— Bjers

      In the United Kingdom, where the analog signal is yet to fully switch off, DTT service Freeview has performed well since its launch in 2002. According to statistics from the U.K. Office of Communications (Ofcom), Freeview is now the main service in the country with nearly 10 million households. A satellite story also has emerged in 2008 with the launch of Freesat, a free digital satellite TV alternative to Freeview backed by the BBC and ITV and targeted to households who cannot gain access to Freeview. The service, launched in May, has made an encouraging start and by September, 100,000 households were taking the Freesat service.

      "At the end of 2008, analog switchover will have been completed in Germany, Sweden, Finland, the Netherlands, Andorra, Switzerland and Luxembourg. Countries that are expected to complete the process by the end of 2009 include Denmark and Norway, while Spain and Austria plan to do so by the end of 2010," says Mouyal. "The year 2012 is important since it is date that the European Commission has recommended for the completion of digital switchover by its member states. Most countries have targeted 2012 for the completion of analog switchoff, and it will be interesting to see which ones manage to do so, especially in countries where a significant number of households rely on the terrestrial television platform."

      Satellite leads the way

      Fixed satellite service (FSS) operators have broadcast digital content for many years and already have upgraded facilities based on market demand. "Broadcasters can transmit up to 15 SD signals or three to five HD signals through a 36-megahertz transponder versus one or two analog transmissions," says Roger Rusch, owner of TelAstra, a Palos Verde, California-based consultancy. "HD programming contains six times as much information content. The SD picture has about 300,000 pixels while an HD picture has as many as 2 million pixels. The values are slightly less due to frame overhead."

      According to the Satellite Industry Association, FSS operators carried 1,353 HD channels for distribution, up 150 percent from 2006. Satellite-delivered HDTV channels are forecast to grow 350 percent by 2013, underpinning steady growth in the FSS industry’s revenues. Ron Rosenthal, regional vice president of broadcast solutions for Intelsat, works with customers to ensure there is adequate capacity in the future to meet their needs. Intelsat already has worked with its broadcasting customers to ensure the proper transmissions will be in place prior to the switch, he says. In addition, its occasional use customers, such as satellite newsgathering operations, are well equipped from a technological point so broadcasting is seamless during the transition. "We are concerned with making sure Intelsat has dedicated enough occasional use space segment, as well as space segment for our full-time broadcasters, to meet demand during this transition. We work with our clients and try to balance everyone’s needs. It isn’t only about short-term needs; we also factor in medium-term and long-term needs." Intelsat also is providing encoders on a lease or rental basis should customers require additional equipment, he says.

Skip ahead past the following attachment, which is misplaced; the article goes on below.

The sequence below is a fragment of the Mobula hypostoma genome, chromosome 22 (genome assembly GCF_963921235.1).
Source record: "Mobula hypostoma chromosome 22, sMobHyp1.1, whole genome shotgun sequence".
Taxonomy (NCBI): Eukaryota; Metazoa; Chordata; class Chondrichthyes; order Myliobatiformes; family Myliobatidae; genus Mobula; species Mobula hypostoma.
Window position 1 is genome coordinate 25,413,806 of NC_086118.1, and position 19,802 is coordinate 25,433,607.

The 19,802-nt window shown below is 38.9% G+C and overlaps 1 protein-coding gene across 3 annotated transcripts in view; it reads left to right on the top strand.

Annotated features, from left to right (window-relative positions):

DirectTV and Dish also have employed digital transmissions since their inception and their combined 31 million subscribers will not be affected by the transition, however, their backhaul facilities, which receive programming from local broadcasters, are being upgraded to ensure a smooth transition.

      The Next Steps

      Digital television will have far reaching consequences beyond the obvious benefits of increased picture quality. The blending of DTT with the IPTV and cable services is one possibility proving popular in Europe. Enterprising Internet providers, such as Orange, BT, and Neuf offer hybrid set-top boxes which allow free DTT and on-demand IPTV programming. The goal of the Internet providers is to capture market share and then upsell at a later date.

      As the old saying goes: Always follow the money. Now that consumers have voted with their wallets, buying large numbers of high-resolution television, it remains to be seen how large advertisers will respond. Will they start producing content in high definition or will they take the chance and stick with SD?

      Digital television will allow all sorts of new opportunities. There could be such a proliferation of new channels that a video search engine could emerge to help viewers find channels. "Digital advertising is another possibility. This allows advertisers to target specific age or demographic groups based on what they are viewing. We are entering a whole new world," he says.

      "This transition is a wonderful market opportunity for everyone," says Bjers. "People are forced to make a decision. It is rare when this happens to an entire market and this is a golden opportunity for everyone in the broadcast market."